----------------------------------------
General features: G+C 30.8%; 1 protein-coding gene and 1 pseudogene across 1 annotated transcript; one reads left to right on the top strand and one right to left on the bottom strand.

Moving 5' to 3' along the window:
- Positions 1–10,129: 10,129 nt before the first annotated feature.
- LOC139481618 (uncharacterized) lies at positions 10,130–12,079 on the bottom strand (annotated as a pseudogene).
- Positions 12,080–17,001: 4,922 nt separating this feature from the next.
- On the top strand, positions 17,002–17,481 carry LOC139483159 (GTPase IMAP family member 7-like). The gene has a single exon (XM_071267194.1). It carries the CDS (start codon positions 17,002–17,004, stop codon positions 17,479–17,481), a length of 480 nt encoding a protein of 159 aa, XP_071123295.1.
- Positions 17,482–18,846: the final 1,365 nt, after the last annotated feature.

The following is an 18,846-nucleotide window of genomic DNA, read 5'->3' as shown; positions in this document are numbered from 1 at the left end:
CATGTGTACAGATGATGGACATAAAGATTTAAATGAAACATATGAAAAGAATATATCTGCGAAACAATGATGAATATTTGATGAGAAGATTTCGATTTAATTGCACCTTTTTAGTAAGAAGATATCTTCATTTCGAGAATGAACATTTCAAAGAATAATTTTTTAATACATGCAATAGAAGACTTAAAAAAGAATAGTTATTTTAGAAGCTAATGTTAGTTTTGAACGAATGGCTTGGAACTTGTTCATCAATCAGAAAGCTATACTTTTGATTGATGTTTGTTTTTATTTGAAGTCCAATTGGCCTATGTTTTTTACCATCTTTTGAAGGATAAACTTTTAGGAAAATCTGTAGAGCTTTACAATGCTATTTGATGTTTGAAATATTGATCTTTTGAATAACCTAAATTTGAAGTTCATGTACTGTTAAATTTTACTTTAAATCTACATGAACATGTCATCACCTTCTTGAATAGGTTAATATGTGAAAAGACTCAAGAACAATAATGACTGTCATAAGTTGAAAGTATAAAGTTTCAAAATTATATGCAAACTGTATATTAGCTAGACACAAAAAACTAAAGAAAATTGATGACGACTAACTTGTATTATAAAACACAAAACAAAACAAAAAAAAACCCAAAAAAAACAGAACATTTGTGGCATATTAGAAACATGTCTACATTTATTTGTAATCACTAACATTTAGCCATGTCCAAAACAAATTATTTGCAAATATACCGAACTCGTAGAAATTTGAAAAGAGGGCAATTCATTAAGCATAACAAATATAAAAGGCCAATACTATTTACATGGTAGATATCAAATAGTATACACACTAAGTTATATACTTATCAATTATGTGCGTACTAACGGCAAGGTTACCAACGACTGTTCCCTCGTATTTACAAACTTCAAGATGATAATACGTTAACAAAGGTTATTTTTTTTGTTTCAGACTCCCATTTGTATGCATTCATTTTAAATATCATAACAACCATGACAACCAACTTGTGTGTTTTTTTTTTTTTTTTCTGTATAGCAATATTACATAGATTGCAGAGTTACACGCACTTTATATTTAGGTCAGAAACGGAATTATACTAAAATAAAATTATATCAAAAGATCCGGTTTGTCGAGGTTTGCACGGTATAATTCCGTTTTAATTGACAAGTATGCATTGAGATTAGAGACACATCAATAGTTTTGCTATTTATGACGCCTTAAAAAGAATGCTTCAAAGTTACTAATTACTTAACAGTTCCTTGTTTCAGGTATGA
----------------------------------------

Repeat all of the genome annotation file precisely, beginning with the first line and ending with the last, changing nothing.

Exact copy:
General features: G+C 30.8%; 1 protein-coding gene and 1 pseudogene across 1 annotated transcript; one reads left to right on the top strand and one right to left on the bottom strand.

Moving 5' to 3' along the window:
- Positions 1–10,129: 10,129 nt before the first annotated feature.
- LOC139481618 (uncharacterized) lies at positions 10,130–12,079 on the bottom strand (annotated as a pseudogene).
- Positions 12,080–17,001: 4,922 nt separating this feature from the next.
- On the top strand, positions 17,002–17,481 carry LOC139483159 (GTPase IMAP family member 7-like). The gene has a single exon (XM_071267194.1). It carries the CDS (start codon positions 17,002–17,004, stop codon positions 17,479–17,481), a length of 480 nt encoding a protein of 159 aa, XP_071123295.1.
- Positions 17,482–18,846: the final 1,365 nt, after the last annotated feature.

The following is an 18,846-nucleotide window of genomic DNA, read 5'->3' as shown; positions in this document are numbered from 1 at the left end:
CATGTGTACAGATGATGGACATAAAGATTTAAATGAAACATATGAAAAGAATATATCTGCGAAACAATGATGAATATTTGATGAGAAGATTTCGATTTAATTGCACCTTTTTAGTAAGAAGATATCTTCATTTCGAGAATGAACATTTCAAAGAATAATTTTTTAATACATGCAATAGAAGACTTAAAAAAGAATAGTTATTTTAGAAGCTAATGTTAGTTTTGAACGAATGGCTTGGAACTTGTTCATCAATCAGAAAGCTATACTTTTGATTGATGTTTGTTTTTATTTGAAGTCCAATTGGCCTATGTTTTTTACCATCTTTTGAAGGATAAACTTTTAGGAAAATCTGTAGAGCTTTACAATGCTATTTGATGTTTGAAATATTGATCTTTTGAATAACCTAAATTTGAAGTTCATGTACTGTTAAATTTTACTTTAAATCTACATGAACATGTCATCACCTTCTTGAATAGGTTAATATGTGAAAAGACTCAAGAACAATAATGACTGTCATAAGTTGAAAGTATAAAGTTTCAAAATTATATGCAAACTGTATATTAGCTAGACACAAAAAACTAAAGAAAATTGATGACGACTAACTTGTATTATAAAACACAAAACAAAACAAAAAAAAACCCAAAAAAAACAGAACATTTGTGGCATATTAGAAACATGTCTACATTTATTTGTAATCACTAACATTTAGCCATGTCCAAAACAAATTATTTGCAAATATACCGAACTCGTAGAAATTTGAAAAGAGGGCAATTCATTAAGCATAACAAATATAAAAGGCCAATACTATTTACATGGTAGATATCAAATAGTATACACACTAAGTTATATACTTATCAATTATGTGCGTACTAACGGCAAGGTTACCAACGACTGTTCCCTCGTATTTACAAACTTCAAGATGATAATACGTTAACAAAGGTTATTTTTTTTGTTTCAGACTCCCATTTGTATGCATTCATTTTAAATATCATAACAACCATGACAACCAACTTGTGTGTTTTTTTTTTTTTTTTCTGTATAGCAATATTACATAGATTGCAGAGTTACACGCACTTTATATTTAGGTCAGAAACGGAATTATACTAAAATAAAATTATATCAAAAGATCCGGTTTGTCGAGGTTTGCACGGTATAATTCCGTTTTAATTGACAAGTATGCATTGAGATTAGAGACACATCAATAGTTTTGCTATTTATGACGCCTTAAAAAGAATGCTTCAAAGTTACTAATTACTTAACAGTTCCTTGTTTCAGGTATGA